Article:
Just found this article about the different forms of oats. I know the one I like best: the Scottish stone ground porridge, nice and creamy. But this article seems to prefer the rolled oats because the process stabilizes the healthy fats.

https://wholegrainscouncil.org/whole...in-month/types
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Old 01-09-2020, 04:58 PM
 
Location: PRC
3,314 posts, read 3,423,687 times
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Quote:
Originally Posted by Diesel350z
Hmm I'm unaware of any studies that say that food structure could be critical for optimal health. I'm skeptical.
The really good thing about that site is that he bases his comments on scientific data and papers which he has read, then he sites the sources.

Further down the page there are tabs you can click which will give you the transcript of the video, the sources which he used to make the video. See screenshot below:
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Old 01-10-2020, 02:47 AM
 
Location: western East Roman Empire
7,080 posts, read 11,052,842 times
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Quote:
Originally Posted by Luckyd609 View Post

You know what really bugs me about these studies? Is that people take them seriously ...
Since the diffusion of mass media, we have so many "scientists", "studies", "statistics", "truths" and "justice" for all etc. that indeed very few of them deserve to be taken seriously, but people do it anyway ...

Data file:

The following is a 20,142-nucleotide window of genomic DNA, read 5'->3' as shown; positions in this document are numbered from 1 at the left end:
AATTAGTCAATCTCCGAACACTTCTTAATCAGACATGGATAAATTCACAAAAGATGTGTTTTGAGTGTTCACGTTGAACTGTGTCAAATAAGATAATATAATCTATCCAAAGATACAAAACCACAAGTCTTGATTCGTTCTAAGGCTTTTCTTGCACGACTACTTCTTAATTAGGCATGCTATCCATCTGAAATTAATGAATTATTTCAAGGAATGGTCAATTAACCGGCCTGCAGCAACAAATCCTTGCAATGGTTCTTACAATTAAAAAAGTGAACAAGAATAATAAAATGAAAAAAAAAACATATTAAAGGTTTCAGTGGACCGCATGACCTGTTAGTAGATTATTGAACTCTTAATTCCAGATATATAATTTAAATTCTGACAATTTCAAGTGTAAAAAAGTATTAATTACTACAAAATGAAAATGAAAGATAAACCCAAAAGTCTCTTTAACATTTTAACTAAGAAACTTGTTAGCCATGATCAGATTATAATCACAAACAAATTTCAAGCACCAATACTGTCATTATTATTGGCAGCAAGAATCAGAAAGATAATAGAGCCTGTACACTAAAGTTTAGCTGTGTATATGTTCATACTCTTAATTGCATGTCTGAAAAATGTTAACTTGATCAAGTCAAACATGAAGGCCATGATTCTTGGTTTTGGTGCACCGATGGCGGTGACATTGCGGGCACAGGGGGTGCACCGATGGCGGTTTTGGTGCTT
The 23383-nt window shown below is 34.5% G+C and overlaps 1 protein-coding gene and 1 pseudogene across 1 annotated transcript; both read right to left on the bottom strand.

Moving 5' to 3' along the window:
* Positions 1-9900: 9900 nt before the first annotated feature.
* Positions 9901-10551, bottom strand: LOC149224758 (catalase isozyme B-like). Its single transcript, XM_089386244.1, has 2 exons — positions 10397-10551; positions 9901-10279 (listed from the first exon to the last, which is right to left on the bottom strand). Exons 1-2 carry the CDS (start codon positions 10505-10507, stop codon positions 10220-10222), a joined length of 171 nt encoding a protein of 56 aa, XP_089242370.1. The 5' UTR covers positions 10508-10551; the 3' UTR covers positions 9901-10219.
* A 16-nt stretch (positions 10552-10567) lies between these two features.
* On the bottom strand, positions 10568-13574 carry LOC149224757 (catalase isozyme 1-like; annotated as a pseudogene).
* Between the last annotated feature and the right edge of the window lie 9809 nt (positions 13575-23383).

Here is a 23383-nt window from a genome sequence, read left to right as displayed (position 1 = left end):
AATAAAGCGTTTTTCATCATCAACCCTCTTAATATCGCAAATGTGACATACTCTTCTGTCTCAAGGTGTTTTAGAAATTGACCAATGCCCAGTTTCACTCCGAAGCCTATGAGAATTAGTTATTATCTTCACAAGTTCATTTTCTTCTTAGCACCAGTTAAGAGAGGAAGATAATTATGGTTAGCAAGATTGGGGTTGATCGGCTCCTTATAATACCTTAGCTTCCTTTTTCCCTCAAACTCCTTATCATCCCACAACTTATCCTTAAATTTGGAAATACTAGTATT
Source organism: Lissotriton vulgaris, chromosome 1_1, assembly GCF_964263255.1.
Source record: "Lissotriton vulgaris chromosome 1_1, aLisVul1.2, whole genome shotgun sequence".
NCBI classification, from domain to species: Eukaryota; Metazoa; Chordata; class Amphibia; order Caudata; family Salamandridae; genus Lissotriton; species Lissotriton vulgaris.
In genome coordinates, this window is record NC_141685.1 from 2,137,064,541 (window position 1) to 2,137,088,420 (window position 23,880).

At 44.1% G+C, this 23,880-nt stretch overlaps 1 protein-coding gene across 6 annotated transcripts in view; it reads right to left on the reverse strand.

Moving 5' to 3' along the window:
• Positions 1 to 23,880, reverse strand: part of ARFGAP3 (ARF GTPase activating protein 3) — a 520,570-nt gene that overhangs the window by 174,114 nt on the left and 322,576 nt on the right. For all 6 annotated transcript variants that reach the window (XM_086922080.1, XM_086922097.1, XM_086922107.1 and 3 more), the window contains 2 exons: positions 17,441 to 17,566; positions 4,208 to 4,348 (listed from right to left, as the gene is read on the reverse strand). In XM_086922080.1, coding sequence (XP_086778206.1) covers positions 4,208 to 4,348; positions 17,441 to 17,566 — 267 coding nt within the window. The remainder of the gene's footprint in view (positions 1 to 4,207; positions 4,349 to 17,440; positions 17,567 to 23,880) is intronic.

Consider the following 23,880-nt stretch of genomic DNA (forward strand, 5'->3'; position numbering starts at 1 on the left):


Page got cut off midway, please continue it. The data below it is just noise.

... Makes for entertaining/annoying food fights!
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Old 01-10-2020, 07:14 AM
 
624 posts, read 405,380 times
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Quote:
Originally Posted by ocpaul20 View Post
The really good thing about that site is that he bases his comments on scientific data and papers which he has read, then he sites the sources.

Further down the page there are tabs you can click which will give you the transcript of the video, the sources which he used to make the video. See screenshot below:
Thanks, I found them but unfortunately the entire texts of most of those studies are behind paywalls. Wish I could see the actual data but from the initial abstracts I really didn't see anything talking about how blood health markers improved from eating one type of food vs another. What they are really highlighting is that one type of food will make you fuller and less hungry than another type of food. I'm still not convinced of the optimal health claim.
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Old 01-10-2020, 07:21 AM
 
624 posts, read 405,380 times
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Quote:
Originally Posted by Luckyd609 View Post
You know what really bugs me about these studies? Is that people take them seriously and then feel they are not eating the way they really 'should' be eating and then get frustrated and give up.
People give up and get frustrated on a restrictive diet because they pick a diet that doesn't work for them and is not sustainable. I think if more people chose a diet without cutting out entire food groups they would be less likely to binge and continue on their yo-yo dieting.

I don't think it's because most people take studies seriously. Most people don't even know how to read and interpret the data from a study.
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Old 01-10-2020, 04:35 PM
 
Location: Middle of the ocean
33,721 posts, read 21,420,534 times
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I listen to Dr. Greger and he talked about this. The more you process the less "wholesome" it becomes. So if you take steel cut oats, quick oats and oat flour, the sugar spike increases for the less "whole" the oat is.

It was also seen with blending fruits into a smoothie IIRC.